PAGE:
April 3, 2012 6:54 pm
Since 1988, the Service Contract Industry Council (SCIC) has been the leading advocate on behalf of consumers and the home service contract industry, making sure that the legal environment for home service contracts (often referred to as home warranties) is consistent from state to state. "Consistency across all 50 states helps to regulate the industry and ensure customer satisfaction and protection," said Timothy J. Meenan, executive director for the SCIC.
The SCIC offers the following guidelines when purchasing a home service contract for your home this spring.
What is a home service contract?
The typical home service contract is a one-year contract that protects a homebuyer or current homeowner against the cost of unexpected repairs or replacement of major systems and appliances that breakdown due to normal usage or defects in materials or workmanship. A home service contract can:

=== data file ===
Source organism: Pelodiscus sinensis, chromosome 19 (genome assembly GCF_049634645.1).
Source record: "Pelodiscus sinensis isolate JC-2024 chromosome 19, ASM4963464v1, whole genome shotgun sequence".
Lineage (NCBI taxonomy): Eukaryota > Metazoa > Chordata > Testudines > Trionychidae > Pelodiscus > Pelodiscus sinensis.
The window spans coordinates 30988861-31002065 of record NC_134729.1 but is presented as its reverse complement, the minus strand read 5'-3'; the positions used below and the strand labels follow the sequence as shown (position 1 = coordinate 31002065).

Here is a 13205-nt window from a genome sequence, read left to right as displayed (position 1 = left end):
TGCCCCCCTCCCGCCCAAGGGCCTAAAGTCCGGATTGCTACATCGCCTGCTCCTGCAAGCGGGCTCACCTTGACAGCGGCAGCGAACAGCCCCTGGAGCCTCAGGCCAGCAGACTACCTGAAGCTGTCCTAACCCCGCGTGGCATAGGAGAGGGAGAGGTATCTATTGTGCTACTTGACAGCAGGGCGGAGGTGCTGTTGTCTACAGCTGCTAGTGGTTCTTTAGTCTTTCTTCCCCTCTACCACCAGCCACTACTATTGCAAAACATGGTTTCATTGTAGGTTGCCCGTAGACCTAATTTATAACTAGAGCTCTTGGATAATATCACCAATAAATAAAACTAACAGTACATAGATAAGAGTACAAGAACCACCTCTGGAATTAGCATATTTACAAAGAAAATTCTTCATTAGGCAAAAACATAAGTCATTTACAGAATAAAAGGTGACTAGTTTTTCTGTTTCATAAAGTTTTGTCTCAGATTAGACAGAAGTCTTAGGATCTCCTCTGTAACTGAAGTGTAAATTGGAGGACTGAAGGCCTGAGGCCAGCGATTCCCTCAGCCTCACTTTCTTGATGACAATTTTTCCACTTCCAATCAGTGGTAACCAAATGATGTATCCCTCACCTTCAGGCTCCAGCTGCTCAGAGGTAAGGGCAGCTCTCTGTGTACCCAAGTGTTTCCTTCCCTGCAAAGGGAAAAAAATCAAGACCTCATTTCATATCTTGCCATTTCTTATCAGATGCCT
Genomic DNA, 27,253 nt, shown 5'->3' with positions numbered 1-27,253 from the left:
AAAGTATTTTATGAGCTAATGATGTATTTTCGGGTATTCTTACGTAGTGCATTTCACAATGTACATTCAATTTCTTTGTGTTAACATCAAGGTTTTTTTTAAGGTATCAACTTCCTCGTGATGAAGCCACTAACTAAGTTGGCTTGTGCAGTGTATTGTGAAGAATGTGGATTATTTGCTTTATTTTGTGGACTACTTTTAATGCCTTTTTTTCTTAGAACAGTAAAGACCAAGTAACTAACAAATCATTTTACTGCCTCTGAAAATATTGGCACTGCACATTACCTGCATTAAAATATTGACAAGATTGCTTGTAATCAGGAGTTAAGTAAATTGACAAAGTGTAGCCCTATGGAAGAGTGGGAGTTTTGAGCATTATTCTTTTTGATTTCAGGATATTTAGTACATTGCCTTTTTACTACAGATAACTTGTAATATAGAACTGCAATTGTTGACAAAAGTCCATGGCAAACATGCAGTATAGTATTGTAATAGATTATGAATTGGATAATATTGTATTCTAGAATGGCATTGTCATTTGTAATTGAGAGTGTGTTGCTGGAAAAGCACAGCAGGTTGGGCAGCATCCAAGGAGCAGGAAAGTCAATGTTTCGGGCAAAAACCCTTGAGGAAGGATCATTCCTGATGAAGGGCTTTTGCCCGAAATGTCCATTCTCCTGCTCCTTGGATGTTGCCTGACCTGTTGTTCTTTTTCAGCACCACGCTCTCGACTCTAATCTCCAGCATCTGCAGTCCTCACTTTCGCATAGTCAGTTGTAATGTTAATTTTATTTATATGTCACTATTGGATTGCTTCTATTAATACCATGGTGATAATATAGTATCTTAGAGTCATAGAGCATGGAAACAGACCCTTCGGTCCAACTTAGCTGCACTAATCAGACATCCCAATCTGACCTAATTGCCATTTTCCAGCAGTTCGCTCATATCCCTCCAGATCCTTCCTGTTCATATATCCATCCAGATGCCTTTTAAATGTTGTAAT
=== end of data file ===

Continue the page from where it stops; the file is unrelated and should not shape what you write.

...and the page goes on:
• lessen the risk of costs and delays if a system, system component or appliance malfunctions during the selling process; Who sells home service contracts?
• help to resolve issues discovered during the home inspection stage;
• reduce any after-sale liability by a seller;
• add value and improve marketability of homes; and
• increase a buyer's confidence in their home investment.
Real estate professionals, builders and independent providers sell home service contracts. A home service contract can be purchased at any time, including at the time of purchase, and is usually transferable to a new owner, although a small transfer fee may apply.